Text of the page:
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The Screw Up composite

To install screw hooks, you have to tediously screw them in by hand and finish with a pair of pliers when that gets too hard. So how can a horribly named product from an ambiguously named company make your life easier? Sophron Marketing’s The Screw Up features magnetic sockets that hold the hook in line with your shank. You can even thread The Screw Up into an extension pole, to install hooks in places where you previously had to use a ladder.

You can choose between the Screw Up Quick Kit or the Screw Up Combo Tool. The Quick Kit includes a handle with a 1/4″ hex chuck and threads for an extension pole; two wire-hanging bits with 1/4″ hex shanks; #8, #10, #12, and #14 screw hook sockets with 1/4″ hex shanks; and assorted screw hooks. The Combo Tool includes a hook socket, a wire-hanging bit, and a handle with threads for an extension pole.

McFeely’s sells The Screw Up Quick Kit for $16, or you can find The Screw Up Combo Tool online for about $12.

The Screw Up [Sophron Marketing]
Street Pricing [Google Products]
The Screw Up Quick Kit [McFeely’s]


8 Responses to The Screw Up

  1. SuperJdynamite says:

    “To install screw hooks, you have to tediously screw them in by hand and finish with a pair of pliers when that gets too hard.”

    Or you can just put a screwdriver through the loop to get leverage.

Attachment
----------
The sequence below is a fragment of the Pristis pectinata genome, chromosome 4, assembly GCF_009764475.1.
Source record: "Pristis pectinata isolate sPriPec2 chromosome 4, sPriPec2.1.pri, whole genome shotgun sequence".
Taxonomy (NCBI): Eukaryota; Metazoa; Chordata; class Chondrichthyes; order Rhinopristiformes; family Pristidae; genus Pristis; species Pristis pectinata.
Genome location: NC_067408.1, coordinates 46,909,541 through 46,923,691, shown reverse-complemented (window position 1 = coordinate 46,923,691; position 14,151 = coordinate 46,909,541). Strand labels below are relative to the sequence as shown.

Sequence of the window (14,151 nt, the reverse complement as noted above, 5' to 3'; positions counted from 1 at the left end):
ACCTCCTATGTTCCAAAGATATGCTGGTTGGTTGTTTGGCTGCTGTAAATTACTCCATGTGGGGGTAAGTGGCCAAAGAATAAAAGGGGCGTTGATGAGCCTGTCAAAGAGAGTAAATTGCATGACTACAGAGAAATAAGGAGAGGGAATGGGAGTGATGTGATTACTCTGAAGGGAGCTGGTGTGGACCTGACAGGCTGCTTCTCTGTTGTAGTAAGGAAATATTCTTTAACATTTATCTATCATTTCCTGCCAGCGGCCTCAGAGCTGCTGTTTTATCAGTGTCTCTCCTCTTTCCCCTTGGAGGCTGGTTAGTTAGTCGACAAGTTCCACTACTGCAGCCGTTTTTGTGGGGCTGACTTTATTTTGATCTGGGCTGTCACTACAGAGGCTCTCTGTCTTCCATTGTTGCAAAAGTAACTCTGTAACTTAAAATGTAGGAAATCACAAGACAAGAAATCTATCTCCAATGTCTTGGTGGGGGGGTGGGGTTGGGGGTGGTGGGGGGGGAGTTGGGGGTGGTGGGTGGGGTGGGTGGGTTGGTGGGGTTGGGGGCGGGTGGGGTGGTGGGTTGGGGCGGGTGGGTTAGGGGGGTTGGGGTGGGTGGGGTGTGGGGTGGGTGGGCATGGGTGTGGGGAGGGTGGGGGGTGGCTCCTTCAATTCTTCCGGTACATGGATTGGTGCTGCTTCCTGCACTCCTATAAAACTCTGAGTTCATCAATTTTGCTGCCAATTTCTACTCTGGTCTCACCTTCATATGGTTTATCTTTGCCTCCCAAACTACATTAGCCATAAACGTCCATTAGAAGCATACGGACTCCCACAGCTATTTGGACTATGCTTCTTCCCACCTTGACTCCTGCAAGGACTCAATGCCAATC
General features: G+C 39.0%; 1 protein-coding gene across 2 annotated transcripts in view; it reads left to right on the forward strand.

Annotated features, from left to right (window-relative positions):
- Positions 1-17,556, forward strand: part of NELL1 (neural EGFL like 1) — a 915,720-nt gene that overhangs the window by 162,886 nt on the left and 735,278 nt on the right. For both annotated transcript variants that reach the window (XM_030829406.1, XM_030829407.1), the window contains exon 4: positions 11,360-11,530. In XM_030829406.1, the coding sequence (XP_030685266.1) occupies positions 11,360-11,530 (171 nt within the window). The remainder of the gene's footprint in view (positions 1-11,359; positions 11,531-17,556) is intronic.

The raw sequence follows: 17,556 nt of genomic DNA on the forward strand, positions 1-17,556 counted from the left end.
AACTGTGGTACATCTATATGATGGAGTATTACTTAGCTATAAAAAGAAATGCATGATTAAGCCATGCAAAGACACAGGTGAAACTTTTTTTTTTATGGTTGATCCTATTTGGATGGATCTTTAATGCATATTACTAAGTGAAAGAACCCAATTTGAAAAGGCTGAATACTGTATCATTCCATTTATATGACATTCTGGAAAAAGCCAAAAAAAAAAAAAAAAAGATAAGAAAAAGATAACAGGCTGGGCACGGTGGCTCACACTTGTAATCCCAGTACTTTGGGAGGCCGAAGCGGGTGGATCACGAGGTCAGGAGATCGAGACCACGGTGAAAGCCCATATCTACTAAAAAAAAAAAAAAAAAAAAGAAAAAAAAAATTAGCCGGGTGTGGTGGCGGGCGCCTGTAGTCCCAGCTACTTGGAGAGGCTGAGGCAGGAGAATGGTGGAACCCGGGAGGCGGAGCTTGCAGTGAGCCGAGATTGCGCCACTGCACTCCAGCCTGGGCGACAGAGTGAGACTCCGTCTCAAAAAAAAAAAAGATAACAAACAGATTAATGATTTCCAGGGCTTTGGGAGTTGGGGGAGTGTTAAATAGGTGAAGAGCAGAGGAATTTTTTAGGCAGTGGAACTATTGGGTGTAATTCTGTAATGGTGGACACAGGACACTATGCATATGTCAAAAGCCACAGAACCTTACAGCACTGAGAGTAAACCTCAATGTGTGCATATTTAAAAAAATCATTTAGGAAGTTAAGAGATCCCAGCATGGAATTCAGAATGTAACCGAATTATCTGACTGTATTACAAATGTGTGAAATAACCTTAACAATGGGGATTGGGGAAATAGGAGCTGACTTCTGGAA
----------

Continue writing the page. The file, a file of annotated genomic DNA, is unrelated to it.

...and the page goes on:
2. Fred says:

    Here is a Sears tool that works on small-sized hooks – it looks more solid than the white-metal and plastic that the tool above appears to be made from.


  3. PutnamEco says:

    I have been using both wing nut drivers and “Y” drivers when ever I have to install many hooks or eyes.


  4. SuperJdynamite, Yeah, I usually use a screwdriver with eyelet screws, but I like to use the pliers on hooks because a screwdriver might slip out of the hook and damage me or something else.

    I actually have one of the eyelet drivers Fred posted. It came in a security bit set. I’ve never used it, rather than go dig it out I usually end up driving in the hooks just like I described in the post with my fingers and a pliers.

    The Sears tool is designed for eyelet screws which are symmetrical, but might not drive hooks very well if the hook shaft isn’t inline with the axis of the bit. You would have to at least drive it slowly.


    I’m not saying this is the most solid tool built or that you need to buy it, I just thought the idea behind it was good. Personally I would rather see the screw hook sockets with the 1/4″ shanks sold separately for something like $2 a piece.

  5. MikeT says:

    Or you could just chuck an eye into your drill. To drive an eye, chuck a hook. It doesn’t get any easier.

  6. Fred says:

    My motor cycle enthusiast friend uses Motion Pro Tools

    They have wing nut sockets – just not at $2 each:


  7. Zathrus says:

    And here I thought the Y driver from that cheapo HF security bit set was made for wingnuts (that’s what I’ve used it for so far). Hadn’t even thought about eyes or hooks.

    MikeT seems to have the best idea though, at least if you have a hook and eye of the same proportions handy.

  8. Jim K. says:

    I’ve typically gone the route that MikeT has as well, either that or done it the “hard way” by finger and screwdriver. I had a sort of unusual rig that I built a few years back that required about 50 eyes to be mounted though. In that case I used a y bit and and let me tell you it was invaluable in that case.

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